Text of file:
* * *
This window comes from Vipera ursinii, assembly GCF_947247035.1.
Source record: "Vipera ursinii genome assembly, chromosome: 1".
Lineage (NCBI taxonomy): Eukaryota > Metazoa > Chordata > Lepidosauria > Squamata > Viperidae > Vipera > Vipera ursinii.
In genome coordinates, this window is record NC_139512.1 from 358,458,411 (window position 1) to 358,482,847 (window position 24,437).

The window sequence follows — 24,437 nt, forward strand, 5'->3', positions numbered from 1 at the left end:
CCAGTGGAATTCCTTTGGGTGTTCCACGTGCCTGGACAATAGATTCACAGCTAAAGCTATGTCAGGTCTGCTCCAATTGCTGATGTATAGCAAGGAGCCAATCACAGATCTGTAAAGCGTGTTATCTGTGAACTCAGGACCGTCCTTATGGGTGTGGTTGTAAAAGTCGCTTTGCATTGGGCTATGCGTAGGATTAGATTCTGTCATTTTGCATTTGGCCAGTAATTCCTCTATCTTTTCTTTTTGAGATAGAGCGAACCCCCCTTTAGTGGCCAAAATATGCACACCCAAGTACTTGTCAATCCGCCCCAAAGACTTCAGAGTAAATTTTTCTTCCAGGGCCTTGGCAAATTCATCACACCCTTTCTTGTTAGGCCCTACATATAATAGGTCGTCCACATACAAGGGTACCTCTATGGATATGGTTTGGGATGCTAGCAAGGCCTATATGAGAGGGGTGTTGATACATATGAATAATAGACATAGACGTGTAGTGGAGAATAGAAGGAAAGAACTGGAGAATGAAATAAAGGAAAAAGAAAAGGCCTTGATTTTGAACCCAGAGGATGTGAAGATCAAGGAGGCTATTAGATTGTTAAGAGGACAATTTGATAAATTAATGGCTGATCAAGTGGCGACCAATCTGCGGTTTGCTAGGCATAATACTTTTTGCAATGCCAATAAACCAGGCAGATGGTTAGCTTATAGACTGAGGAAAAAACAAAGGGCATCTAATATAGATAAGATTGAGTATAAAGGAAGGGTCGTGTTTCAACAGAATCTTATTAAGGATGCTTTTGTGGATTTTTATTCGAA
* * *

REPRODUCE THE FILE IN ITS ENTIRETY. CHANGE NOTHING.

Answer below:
This window comes from Vipera ursinii, assembly GCF_947247035.1.
Source record: "Vipera ursinii genome assembly, chromosome: 1".
Lineage (NCBI taxonomy): Eukaryota > Metazoa > Chordata > Lepidosauria > Squamata > Viperidae > Vipera > Vipera ursinii.
In genome coordinates, this window is record NC_139512.1 from 358,458,411 (window position 1) to 358,482,847 (window position 24,437).

The window sequence follows — 24,437 nt, forward strand, 5'->3', positions numbered from 1 at the left end:
CCAGTGGAATTCCTTTGGGTGTTCCACGTGCCTGGACAATAGATTCACAGCTAAAGCTATGTCAGGTCTGCTCCAATTGCTGATGTATAGCAAGGAGCCAATCACAGATCTGTAAAGCGTGTTATCTGTGAACTCAGGACCGTCCTTATGGGTGTGGTTGTAAAAGTCGCTTTGCATTGGGCTATGCGTAGGATTAGATTCTGTCATTTTGCATTTGGCCAGTAATTCCTCTATCTTTTCTTTTTGAGATAGAGCGAACCCCCCTTTAGTGGCCAAAATATGCACACCCAAGTACTTGTCAATCCGCCCCAAAGACTTCAGAGTAAATTTTTCTTCCAGGGCCTTGGCAAATTCATCACACCCTTTCTTGTTAGGCCCTACATATAATAGGTCGTCCACATACAAGGGTACCTCTATGGATATGGTTTGGGATGCTAGCAAGGCCTATATGAGAGGGGTGTTGATACATATGAATAATAGACATAGACGTGTAGTGGAGAATAGAAGGAAAGAACTGGAGAATGAAATAAAGGAAAAAGAAAAGGCCTTGATTTTGAACCCAGAGGATGTGAAGATCAAGGAGGCTATTAGATTGTTAAGAGGACAATTTGATAAATTAATGGCTGATCAAGTGGCGACCAATCTGCGGTTTGCTAGGCATAATACTTTTTGCAATGCCAATAAACCAGGCAGATGGTTAGCTTATAGACTGAGGAAAAAACAAAGGGCATCTAATATAGATAAGATTGAGTATAAAGGAAGGGTCGTGTTTCAACAGAATCTTATTAAGGATGCTTTTGTGGATTTTTATTCGAA